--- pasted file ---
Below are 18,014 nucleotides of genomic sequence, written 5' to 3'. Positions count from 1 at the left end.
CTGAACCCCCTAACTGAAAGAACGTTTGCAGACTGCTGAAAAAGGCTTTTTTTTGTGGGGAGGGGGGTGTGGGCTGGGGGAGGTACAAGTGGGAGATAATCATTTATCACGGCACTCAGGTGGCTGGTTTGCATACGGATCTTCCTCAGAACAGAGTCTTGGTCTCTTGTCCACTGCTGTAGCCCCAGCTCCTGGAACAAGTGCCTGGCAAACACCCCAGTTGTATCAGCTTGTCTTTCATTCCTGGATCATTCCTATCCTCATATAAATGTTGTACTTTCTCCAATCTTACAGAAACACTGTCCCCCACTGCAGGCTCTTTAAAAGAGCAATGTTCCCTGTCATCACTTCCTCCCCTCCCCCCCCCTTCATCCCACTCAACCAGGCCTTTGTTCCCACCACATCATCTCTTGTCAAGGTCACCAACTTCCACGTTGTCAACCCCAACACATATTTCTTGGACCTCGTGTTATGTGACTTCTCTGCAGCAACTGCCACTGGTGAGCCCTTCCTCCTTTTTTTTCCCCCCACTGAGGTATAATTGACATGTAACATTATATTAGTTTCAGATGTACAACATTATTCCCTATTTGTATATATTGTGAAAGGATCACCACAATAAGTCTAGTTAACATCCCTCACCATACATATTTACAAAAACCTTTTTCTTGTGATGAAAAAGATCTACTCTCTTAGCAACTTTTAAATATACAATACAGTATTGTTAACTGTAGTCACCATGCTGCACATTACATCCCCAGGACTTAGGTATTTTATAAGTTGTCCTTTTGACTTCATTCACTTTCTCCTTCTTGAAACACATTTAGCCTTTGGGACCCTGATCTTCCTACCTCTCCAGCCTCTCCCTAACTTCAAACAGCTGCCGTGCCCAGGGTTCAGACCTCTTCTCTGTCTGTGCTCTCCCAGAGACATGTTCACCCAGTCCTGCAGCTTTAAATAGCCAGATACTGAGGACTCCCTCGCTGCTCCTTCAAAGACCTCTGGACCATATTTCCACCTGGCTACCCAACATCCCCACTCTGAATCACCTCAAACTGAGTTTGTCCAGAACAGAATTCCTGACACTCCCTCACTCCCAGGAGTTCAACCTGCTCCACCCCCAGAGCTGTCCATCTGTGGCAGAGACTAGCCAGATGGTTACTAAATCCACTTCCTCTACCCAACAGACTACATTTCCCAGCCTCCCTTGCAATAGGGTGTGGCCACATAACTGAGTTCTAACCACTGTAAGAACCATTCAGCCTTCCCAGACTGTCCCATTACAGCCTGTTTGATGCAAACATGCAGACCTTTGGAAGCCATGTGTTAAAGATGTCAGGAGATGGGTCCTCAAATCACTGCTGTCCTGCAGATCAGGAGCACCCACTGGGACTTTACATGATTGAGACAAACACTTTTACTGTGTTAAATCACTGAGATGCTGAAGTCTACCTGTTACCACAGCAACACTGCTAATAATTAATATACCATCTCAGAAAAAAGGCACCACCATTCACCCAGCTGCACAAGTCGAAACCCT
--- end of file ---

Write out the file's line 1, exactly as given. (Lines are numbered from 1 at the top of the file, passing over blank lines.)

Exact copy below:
Below are 18,014 nucleotides of genomic sequence, written 5' to 3'. Positions count from 1 at the left end.